Perineal Abscess: Care Instructions

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Your Care Instructions

A perineal abscess is an infection that causes a painful lump in the perineum. The perineum is the area between the scrotum and the anus in a man. In a woman, it's the area between the vulva and the anus. The area may look red and feel painful and be swollen. The abscess may form after surgery or after delivery of a baby. It can also be caused by an infection of the prostate gland. The prostate gland is an organ found inside a man's body, just below the bladder.

Your doctor may have done minor surgery to open and drain the abscess.

You may have had a sedative to help you relax. You may be unsteady after having sedation. It can take a few hours for the medicine's effects to wear off. Common side effects include nausea, vomiting, and feeling sleepy or tired.

The doctor has checked you carefully, but problems can develop later. If you notice any problems or new symptoms, get medical treatment right away.

Follow-up care is a key part of your treatment and safety. Be sure to make and go to all appointments, and call your doctor or nurse call line if you are having problems. It's also a good idea to know your test results and keep a list of the medicines you take.

How can you care for yourself at home?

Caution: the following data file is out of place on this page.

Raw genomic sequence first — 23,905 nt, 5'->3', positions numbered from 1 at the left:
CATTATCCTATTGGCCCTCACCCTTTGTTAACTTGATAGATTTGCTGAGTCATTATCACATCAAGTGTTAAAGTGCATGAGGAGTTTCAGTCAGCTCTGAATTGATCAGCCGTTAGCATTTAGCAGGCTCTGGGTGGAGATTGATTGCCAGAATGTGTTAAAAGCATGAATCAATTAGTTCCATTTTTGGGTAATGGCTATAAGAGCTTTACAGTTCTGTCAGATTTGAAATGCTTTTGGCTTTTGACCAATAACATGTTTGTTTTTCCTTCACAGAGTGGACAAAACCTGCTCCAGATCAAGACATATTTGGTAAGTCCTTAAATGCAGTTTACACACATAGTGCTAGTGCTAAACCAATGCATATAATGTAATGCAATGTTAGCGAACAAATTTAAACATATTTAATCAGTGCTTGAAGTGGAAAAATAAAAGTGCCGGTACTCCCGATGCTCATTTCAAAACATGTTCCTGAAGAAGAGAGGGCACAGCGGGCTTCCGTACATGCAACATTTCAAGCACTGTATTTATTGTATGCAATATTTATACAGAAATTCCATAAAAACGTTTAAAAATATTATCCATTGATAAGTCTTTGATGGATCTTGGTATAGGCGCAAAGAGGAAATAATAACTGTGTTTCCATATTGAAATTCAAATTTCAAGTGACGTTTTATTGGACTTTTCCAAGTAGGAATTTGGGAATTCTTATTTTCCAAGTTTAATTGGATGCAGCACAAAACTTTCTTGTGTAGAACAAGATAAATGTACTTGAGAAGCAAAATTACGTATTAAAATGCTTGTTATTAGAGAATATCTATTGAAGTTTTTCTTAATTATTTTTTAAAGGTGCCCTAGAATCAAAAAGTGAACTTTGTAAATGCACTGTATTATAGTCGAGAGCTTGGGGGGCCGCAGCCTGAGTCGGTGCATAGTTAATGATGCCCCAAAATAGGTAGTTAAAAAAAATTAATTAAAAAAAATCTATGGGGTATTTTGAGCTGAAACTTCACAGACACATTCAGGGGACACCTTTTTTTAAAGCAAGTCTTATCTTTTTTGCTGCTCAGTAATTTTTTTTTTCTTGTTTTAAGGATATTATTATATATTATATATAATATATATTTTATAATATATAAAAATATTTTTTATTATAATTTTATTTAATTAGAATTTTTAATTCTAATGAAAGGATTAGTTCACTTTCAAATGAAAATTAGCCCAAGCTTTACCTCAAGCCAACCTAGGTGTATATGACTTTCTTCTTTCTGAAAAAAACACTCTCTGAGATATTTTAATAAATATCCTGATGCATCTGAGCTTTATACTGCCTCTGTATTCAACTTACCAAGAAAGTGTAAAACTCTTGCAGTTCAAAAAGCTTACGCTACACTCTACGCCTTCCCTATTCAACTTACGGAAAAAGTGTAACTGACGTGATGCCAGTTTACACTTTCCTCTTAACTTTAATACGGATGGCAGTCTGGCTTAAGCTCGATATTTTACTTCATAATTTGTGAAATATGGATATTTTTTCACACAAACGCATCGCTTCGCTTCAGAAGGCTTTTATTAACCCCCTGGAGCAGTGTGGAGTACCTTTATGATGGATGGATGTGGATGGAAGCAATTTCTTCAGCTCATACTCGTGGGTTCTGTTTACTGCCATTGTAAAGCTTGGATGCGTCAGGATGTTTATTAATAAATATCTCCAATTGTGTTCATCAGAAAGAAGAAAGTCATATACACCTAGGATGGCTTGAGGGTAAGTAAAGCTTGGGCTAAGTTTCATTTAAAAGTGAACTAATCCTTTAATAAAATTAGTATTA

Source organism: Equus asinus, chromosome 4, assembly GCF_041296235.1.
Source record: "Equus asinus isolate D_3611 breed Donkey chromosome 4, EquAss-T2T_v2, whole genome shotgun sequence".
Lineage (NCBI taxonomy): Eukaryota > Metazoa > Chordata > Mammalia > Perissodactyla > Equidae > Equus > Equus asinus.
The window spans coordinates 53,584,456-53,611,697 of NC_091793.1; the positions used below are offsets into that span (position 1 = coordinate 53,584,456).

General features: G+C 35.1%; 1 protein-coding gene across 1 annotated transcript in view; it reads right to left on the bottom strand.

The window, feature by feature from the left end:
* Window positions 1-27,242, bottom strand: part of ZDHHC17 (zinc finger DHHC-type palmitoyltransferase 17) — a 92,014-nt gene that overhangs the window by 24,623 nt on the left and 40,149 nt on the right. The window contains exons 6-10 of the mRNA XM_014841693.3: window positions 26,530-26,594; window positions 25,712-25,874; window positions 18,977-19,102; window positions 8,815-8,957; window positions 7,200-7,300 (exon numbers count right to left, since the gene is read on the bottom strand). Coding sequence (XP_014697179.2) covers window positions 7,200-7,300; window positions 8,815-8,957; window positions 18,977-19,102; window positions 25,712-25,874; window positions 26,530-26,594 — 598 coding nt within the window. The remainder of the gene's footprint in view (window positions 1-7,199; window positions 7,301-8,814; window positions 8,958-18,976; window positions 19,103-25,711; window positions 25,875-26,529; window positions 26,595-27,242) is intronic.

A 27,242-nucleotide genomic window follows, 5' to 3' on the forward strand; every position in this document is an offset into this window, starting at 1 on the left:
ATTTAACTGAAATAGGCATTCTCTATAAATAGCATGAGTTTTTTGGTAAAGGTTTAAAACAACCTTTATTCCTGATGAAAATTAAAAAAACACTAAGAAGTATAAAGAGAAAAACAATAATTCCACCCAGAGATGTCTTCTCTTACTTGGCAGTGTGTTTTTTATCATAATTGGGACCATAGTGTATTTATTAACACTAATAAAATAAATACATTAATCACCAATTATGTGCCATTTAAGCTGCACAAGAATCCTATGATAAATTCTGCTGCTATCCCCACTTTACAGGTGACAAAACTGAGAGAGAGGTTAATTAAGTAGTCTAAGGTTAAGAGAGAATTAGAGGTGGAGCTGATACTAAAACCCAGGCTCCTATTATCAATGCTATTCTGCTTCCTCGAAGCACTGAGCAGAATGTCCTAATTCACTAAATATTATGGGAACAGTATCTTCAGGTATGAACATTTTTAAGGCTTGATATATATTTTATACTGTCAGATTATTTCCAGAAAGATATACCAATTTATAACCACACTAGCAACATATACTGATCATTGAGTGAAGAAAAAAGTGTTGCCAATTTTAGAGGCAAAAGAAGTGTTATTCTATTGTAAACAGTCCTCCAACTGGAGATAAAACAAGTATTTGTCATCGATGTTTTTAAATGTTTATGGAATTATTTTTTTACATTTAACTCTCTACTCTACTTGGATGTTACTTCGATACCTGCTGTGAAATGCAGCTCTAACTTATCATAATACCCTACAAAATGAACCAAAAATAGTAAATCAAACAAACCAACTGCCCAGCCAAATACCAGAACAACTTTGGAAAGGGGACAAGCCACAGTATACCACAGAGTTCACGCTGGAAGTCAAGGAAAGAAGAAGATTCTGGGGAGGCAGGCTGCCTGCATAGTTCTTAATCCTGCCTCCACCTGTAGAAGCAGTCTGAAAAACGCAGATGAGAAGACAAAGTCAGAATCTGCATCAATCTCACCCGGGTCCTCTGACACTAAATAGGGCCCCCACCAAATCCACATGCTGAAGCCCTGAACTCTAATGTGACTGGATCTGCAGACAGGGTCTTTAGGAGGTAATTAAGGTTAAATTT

• If your doctor gave you a sedative:
    • For 24 hours, don't do anything that requires attention to detail. It takes time for the medicine's effects to completely wear off.
    • For your safety, do not drive or operate any machinery that could be dangerous. Wait until the medicine wears off. You need to be able to think clearly and react easily.
  • Be safe with medicines. Read and follow all instructions on the label.
    • If the doctor gave you a prescription medicine for pain, take it as prescribed.
    • If you are not taking a prescription pain medicine, ask your doctor if you can take an over-the-counter medicine.
  • If your doctor prescribed antibiotics, take them as directed. Do not stop taking them just because you feel better. You need to take the full course of antibiotics.
  • Sit in about 10 centimetres of warm water (sitz bath) 3 times a day and after bowel movements. The warm water helps the area heal and eases discomfort.

When should you call for help?

Call 911 anytime you think you may need emergency care. For example, call if:

  • You have trouble breathing.
  • You passed out (lost consciousness).
  • You pass maroon or very bloody stools.

Call your doctor or nurse call line now or seek immediate medical care if:

  • You have new or worse nausea or vomiting.
  • Your pain gets worse.
  • You have a new or higher fever.
  • You have new or increased swelling.
  • You have pus in your stool.

Watch closely for changes in your health, and be sure to contact your doctor or nurse call line if:

  • You do not get better as expected.

Where can you learn more?

Go to https://www.healthwise.net/patientEd

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